Los Sieste Misterios Espadin Mezcal
Discover Los Sieste Misterios Espadin Mezcal:
Discover the popular Los Sieste Misterios Espadin Mezcal and have it delivered to your door today. We are pleased to present to you our authentic Espadn mezcal. We roast the finest Espadn agave for distillation in a clay pot still while honoring the traditional customs of our hamlet in Sola de Vega, Oaxaca. Rich in minerals, our Espadn mezcal also has hints of avocado leaf, fresh herbs, flowers, and citrus. Type of Mezcal: 100% Joven Agave. Cooking on an earth oven with river stones and wood. Hand shattered in Sabino wood canoes during milling Open/natural wood vat fermentation using wild yeasts and spring water. Double distillation in a clay pot still. Oaxacan region: Sola de Vega. Complex, herbaceous, and flowery on the nose. Along with Chinese orange and royal lime, cooked agave and piloncillo, and a tinge of moist earth, the herbal notes of avocado leaf, fresh pine, and juniper are matched. Smooth palate that is complemented by modest notes of olive and dried fruit as well as pistachio, pine nut, and pistachio.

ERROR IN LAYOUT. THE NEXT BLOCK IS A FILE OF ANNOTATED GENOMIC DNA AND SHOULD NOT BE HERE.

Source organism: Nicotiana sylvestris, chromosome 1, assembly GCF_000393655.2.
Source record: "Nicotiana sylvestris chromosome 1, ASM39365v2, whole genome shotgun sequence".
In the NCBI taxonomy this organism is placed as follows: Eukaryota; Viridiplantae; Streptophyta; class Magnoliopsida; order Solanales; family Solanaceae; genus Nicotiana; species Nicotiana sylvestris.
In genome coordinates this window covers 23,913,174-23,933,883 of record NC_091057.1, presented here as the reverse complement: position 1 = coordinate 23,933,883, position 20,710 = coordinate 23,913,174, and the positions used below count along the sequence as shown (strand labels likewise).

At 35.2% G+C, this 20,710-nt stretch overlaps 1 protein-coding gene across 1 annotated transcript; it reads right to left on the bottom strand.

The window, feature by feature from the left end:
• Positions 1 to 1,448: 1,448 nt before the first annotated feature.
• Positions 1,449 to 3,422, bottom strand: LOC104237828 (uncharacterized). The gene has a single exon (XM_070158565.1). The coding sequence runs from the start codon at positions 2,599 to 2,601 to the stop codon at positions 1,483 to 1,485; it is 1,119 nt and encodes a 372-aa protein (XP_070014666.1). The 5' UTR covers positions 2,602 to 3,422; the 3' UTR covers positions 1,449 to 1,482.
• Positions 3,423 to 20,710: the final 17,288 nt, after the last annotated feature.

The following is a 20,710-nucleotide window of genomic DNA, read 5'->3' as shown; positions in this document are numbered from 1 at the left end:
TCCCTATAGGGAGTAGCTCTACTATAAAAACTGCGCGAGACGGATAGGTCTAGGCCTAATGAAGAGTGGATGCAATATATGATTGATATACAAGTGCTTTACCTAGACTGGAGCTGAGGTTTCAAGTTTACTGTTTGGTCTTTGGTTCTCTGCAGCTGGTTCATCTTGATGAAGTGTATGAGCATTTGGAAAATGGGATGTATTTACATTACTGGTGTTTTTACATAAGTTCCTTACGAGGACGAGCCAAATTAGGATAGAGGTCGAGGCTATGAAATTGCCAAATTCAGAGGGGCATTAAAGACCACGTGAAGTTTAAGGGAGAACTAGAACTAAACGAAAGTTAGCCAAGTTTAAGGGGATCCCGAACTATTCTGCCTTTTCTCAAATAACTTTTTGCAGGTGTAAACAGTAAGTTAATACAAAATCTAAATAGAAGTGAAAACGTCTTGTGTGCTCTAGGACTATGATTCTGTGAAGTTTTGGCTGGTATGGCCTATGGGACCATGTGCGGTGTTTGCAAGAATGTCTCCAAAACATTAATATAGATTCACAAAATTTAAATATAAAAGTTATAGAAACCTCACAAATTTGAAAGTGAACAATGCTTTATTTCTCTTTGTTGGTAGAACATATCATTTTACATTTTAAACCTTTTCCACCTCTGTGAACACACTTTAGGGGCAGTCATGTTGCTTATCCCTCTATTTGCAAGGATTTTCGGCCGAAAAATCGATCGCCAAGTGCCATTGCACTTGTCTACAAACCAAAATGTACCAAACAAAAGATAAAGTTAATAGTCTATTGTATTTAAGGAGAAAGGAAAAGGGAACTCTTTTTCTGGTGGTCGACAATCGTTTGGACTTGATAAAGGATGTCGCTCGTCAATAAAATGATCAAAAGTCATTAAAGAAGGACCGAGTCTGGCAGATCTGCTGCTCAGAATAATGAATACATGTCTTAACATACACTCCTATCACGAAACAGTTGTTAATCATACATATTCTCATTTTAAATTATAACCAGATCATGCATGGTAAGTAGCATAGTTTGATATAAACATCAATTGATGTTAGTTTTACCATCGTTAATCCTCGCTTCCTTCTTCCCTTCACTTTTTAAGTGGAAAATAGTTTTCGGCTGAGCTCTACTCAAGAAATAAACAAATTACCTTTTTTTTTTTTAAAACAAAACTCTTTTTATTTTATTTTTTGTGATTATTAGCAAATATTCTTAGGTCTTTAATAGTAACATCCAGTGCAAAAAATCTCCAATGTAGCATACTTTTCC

In Mexico, mezcal (also known as mezcal de agave) is a distilled alcoholic beverage derived from the agave plant, a slow-growing succulent that is native to Mexico and parts of Texas and is used to make mezcal. Mezcal was first produced in the 16th century by the conquistadors, who, as invading armies are wont to do in hostile territory, made getting drunk a top priority and experimented with distilling whiskey from whatever they could find in the area they were occupying.
The history of mezcal-making evolved over time to become an essential element of Mexican culture, but it wasn't until Prohibition drove thirsty American visitors to Mexico in pursuit of a legal buzz that mezcal became widely known to drinkers in the United States and around the world.
Mezcal can be prepared from any of the more than 30 different types of agave. Tobalá, tobaziche, tepeztate, arroqueo, and espadn are the most frequent agave varieties used for mezcal production. Espadn is the most prevalent agave variety and accounts for up to 90 percent of all mezcal production.
First produced in the 16th century, when Spanish conquerors ran out of cognac during their expedition to the New World, tequila is made by distilling the juice from the heart of a blue agave native to Jalisco, Mexico. Tequila comes in a variety of colors, from the transparent and unrestrained, known as Blanco, to the darkest aged in Reposado, Anejo and Extra Anejo vats. Popular as a main ingredient in refreshing margaritas, it is also commonly consumed pure or with the addition of lemon and salt.
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